Australia PM meets with National Cabinet amid virus surge

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People queue at a walk-in COVID-19 testing site in Melbourne, Australia Wednesday, Jan. 5, 2022. Australia on Wednesday saw sharply rising COVID-19 case numbers and hospitalizations and long queues at testing centers as it continued to battle the rapid spread of the virus in most states. (Joel Carrett/AAP Image)

SYDNEY (AP) — Australia on Wednesday saw rising COVID-19 case numbers and hospitalizations and long queues at testing centers as it continued to battle the rapid spread of the virus in most states.

The country recorded more than 64,000 cases, up from 47,000 a day earlier, and Prime Minister Scott Morrison met virtually with the National Cabinet — the leaders of Australia’s states and territories — to discuss how to respond to almost daily records in new cases and rising pressure on hospitals.

Morrison faces increasing calls to make rapid antigen tests available free in some cases to relieve pressure on PCR testing centers, many of which have been forced to close after reaching capacity. People who have been tested often face long waits for results from overburdened laboratories.

New South Wales, the country’s most populous state, saw a record 35,054 new cases on Wednesday as it awaits the arrival of 50 million rapid antigen tests ordered by the state government.

State Premier Dominic Perrottet urged residents not to seek PCR tests unless necessary, adding that the arrival of the rapid testing kits expected next week would “significantly assist.”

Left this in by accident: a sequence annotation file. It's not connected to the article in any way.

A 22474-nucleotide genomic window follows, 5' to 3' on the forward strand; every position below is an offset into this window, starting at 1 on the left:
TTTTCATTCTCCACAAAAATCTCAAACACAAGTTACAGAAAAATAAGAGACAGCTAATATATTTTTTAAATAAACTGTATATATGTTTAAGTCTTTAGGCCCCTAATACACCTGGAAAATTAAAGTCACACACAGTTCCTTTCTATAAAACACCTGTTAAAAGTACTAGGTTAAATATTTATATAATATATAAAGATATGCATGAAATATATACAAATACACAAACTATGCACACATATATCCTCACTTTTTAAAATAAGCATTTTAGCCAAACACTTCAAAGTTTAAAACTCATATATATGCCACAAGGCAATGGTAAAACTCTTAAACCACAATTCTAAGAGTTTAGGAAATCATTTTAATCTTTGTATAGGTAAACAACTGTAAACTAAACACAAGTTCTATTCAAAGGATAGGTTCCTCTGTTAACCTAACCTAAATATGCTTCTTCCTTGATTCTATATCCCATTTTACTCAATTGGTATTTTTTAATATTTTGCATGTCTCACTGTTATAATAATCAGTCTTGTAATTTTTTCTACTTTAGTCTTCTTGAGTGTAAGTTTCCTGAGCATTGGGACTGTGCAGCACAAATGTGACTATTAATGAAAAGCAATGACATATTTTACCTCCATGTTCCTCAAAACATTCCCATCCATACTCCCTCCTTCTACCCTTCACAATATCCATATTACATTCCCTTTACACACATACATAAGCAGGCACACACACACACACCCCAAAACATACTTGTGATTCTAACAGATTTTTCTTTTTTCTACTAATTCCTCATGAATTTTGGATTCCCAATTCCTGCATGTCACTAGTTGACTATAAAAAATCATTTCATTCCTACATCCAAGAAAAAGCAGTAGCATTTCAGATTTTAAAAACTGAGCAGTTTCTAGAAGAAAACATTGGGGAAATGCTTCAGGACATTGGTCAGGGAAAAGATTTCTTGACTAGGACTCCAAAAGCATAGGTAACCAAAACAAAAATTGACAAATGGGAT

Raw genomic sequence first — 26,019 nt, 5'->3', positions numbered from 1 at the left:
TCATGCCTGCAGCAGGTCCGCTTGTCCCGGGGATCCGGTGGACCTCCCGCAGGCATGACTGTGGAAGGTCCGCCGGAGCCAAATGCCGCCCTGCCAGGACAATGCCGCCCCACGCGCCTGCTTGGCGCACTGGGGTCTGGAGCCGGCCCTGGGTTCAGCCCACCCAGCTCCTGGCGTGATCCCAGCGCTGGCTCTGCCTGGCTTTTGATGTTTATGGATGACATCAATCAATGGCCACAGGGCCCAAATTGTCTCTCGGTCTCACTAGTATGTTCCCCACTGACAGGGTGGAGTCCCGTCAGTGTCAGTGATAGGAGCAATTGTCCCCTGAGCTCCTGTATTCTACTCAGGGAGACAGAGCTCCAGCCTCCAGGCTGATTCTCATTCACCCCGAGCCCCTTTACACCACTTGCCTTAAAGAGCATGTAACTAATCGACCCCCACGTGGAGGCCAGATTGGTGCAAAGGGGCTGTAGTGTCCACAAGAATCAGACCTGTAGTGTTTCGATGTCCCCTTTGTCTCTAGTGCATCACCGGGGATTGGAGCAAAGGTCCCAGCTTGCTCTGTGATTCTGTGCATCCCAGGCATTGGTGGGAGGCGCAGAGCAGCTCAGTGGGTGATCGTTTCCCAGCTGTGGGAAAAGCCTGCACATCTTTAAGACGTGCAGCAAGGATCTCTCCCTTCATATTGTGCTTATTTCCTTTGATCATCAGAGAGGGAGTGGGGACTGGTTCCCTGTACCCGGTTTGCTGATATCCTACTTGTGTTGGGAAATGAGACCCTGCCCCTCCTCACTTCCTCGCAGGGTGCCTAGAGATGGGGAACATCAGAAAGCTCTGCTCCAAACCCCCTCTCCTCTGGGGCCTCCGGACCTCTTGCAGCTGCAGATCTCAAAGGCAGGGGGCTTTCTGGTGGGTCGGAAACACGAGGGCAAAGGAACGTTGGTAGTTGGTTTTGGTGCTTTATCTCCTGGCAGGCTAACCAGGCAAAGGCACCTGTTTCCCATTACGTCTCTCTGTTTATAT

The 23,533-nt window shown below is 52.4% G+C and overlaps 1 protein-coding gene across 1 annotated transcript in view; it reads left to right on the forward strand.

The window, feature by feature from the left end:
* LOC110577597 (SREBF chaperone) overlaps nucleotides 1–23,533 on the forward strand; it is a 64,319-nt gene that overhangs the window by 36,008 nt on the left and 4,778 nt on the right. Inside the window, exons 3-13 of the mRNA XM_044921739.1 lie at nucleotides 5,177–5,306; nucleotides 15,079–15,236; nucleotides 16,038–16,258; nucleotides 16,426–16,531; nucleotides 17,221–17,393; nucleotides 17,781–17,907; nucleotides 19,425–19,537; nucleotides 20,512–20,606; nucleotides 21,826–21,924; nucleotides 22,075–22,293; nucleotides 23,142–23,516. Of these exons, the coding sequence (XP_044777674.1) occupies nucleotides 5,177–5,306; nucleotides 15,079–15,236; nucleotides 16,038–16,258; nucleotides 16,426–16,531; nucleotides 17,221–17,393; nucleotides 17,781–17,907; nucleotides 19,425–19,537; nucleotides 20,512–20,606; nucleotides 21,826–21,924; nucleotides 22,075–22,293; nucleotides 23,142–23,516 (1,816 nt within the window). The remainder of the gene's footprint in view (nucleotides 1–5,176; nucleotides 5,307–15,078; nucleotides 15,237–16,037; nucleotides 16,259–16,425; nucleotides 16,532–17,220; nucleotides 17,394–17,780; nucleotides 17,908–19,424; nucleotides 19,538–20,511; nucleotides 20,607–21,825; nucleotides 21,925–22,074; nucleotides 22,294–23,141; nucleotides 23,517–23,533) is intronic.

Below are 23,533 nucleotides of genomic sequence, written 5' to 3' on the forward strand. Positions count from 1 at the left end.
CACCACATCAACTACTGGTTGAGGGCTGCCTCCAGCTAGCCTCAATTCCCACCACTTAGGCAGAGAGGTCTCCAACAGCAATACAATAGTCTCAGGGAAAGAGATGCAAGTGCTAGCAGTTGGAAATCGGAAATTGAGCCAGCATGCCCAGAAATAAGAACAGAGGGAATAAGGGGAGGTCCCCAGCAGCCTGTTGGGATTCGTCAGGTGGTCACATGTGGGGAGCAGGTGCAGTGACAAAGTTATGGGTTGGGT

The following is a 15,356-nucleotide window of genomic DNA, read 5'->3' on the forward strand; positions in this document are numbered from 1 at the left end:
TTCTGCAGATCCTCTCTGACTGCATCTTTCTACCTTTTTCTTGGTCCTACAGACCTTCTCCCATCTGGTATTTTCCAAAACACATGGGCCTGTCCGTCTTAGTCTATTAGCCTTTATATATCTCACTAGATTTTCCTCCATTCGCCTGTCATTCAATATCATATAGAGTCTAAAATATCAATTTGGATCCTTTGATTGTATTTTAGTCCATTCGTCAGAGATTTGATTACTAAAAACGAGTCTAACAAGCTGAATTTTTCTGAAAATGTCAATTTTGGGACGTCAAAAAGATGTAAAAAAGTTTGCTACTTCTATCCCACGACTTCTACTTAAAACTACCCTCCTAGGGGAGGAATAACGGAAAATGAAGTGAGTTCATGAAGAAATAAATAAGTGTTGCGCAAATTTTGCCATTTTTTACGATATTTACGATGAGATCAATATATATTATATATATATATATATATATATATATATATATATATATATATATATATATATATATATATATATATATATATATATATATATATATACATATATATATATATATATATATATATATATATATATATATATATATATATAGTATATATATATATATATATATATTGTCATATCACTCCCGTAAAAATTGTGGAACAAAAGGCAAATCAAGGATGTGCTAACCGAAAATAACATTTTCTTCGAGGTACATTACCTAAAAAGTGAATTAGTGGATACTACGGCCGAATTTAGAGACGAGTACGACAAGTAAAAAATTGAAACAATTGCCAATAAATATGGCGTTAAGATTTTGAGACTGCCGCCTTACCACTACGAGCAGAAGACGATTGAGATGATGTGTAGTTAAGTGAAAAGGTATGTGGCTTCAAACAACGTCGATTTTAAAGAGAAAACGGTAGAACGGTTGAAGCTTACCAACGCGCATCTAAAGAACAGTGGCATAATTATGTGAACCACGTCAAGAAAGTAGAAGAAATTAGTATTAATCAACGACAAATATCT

Victoria state reported 17,636 cases, a state record, and Queensland saw 6,871 cases.

The case numbers do not necessarily reflect the true spread of the virus as they only count the number of recorded cases.

Hospitalizations nationwide stood at 2,990 on Wednesday, with 196 patients in intensive care. Both numbers were higher than the previous day, when 2,684 hospitalizations were recorded, with 183 people in intensive care.

Morrison reiterated his position Wednesday that the federal government would not make rapid antigen tests available free, despite increasing pressure to do so.

“What we’re focused on is ensuring that the tests are there for those who need them for health reasons,” Morrison told reporters.

Morrison said rapid testing kits face supply problems and that the federal and state governments had been trying since August to obtain tests in large numbers and had acquired around 160 million of them.

“We will overcome that challenge like we’ve overcome all the challenges through COVID, which has put us in the situation where Australia has one of the lowest death rates, strongest economies and highest vaccination rates of any country in the world,” Morrison said.

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